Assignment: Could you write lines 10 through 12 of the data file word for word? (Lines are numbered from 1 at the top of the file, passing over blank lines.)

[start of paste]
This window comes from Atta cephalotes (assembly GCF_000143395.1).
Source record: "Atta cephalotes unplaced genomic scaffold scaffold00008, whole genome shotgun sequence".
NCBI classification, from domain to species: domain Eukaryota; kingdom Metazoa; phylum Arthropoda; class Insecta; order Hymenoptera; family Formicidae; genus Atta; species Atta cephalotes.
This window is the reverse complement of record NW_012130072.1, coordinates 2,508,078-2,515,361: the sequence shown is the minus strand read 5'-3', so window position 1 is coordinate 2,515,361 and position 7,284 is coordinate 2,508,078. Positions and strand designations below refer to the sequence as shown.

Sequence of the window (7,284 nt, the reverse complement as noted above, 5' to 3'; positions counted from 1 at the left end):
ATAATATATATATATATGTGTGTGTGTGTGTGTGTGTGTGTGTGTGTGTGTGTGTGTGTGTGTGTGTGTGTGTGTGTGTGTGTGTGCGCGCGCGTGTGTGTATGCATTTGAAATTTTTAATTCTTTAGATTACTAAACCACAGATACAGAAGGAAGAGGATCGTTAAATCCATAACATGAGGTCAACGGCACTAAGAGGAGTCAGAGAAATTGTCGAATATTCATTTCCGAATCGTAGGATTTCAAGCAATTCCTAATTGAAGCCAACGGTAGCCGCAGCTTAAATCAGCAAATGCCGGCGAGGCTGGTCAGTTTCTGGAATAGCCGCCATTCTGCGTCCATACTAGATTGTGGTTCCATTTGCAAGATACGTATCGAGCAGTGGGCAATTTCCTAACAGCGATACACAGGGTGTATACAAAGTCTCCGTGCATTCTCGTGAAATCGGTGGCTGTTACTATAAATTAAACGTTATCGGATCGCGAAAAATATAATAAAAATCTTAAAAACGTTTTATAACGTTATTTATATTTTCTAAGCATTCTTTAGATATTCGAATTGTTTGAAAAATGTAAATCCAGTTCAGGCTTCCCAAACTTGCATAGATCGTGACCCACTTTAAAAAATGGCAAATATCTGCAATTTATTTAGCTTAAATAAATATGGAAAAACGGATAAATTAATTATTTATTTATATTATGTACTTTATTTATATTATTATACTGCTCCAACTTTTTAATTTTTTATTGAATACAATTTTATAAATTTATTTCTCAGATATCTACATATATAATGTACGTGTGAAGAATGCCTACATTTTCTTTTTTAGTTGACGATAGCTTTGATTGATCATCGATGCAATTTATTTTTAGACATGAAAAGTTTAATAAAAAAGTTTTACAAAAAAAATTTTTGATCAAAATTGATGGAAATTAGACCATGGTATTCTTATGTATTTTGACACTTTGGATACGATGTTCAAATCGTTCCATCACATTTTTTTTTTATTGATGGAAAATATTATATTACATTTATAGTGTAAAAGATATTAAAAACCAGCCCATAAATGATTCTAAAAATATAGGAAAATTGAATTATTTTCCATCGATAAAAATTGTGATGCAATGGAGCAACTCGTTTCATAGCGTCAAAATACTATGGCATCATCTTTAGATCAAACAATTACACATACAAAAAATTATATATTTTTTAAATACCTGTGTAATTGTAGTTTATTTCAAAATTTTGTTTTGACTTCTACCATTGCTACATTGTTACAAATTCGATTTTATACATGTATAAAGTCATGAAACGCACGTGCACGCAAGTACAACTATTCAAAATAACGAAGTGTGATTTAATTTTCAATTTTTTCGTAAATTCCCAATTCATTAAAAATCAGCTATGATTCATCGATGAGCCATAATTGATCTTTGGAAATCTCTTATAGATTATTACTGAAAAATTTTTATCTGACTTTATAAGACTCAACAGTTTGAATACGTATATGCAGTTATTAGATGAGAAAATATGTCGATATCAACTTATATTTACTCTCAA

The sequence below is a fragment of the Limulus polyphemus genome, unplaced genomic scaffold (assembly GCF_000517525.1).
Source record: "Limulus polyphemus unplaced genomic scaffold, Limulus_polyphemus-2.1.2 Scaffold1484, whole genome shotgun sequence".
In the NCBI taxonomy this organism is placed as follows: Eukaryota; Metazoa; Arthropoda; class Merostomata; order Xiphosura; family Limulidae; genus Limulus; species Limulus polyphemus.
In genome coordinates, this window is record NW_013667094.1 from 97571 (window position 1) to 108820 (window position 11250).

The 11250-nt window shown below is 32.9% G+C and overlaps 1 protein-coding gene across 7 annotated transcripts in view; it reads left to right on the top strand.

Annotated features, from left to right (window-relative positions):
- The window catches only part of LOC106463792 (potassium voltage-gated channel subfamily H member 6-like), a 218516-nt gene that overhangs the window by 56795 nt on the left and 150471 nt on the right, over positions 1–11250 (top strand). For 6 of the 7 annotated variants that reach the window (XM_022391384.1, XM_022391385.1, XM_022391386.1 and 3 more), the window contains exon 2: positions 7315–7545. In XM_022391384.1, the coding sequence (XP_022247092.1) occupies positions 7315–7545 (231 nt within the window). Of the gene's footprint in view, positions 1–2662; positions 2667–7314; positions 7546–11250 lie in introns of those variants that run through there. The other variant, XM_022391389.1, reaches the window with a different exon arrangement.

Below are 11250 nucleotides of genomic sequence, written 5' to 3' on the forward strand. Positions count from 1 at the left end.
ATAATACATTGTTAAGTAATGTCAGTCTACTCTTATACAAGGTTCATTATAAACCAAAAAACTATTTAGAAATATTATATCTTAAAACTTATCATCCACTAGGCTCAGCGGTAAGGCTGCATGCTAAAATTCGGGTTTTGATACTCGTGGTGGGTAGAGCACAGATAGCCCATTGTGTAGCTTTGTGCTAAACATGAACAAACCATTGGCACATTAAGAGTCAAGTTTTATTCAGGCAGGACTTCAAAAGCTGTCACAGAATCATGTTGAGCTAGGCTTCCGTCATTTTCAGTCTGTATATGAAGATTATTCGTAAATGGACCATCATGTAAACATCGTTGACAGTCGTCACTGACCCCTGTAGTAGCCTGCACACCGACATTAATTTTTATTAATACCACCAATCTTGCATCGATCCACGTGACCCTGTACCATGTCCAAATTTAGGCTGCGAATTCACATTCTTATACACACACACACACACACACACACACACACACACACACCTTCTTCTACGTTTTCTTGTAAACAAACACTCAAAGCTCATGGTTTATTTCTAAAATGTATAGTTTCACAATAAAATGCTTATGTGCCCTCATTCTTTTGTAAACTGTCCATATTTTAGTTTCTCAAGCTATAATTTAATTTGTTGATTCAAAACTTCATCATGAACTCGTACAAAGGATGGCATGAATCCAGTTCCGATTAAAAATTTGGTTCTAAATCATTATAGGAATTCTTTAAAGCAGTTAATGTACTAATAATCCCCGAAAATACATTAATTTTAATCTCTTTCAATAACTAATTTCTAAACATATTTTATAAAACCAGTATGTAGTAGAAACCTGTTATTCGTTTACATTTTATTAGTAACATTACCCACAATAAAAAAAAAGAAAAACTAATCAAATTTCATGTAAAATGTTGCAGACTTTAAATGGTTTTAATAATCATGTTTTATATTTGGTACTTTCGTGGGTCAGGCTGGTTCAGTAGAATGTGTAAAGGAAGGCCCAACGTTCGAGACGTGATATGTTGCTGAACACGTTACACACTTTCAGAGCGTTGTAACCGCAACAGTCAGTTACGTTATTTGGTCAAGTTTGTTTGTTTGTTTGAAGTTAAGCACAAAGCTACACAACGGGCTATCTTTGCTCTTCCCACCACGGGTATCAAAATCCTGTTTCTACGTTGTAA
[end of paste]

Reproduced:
In genome coordinates, this window is record NW_013667094.1 from 97571 (window position 1) to 108820 (window position 11250).

The 11250-nt window shown below is 32.9% G+C and overlaps 1 protein-coding gene across 7 annotated transcripts in view; it reads left to right on the top strand.

Annotated features, from left to right (window-relative positions):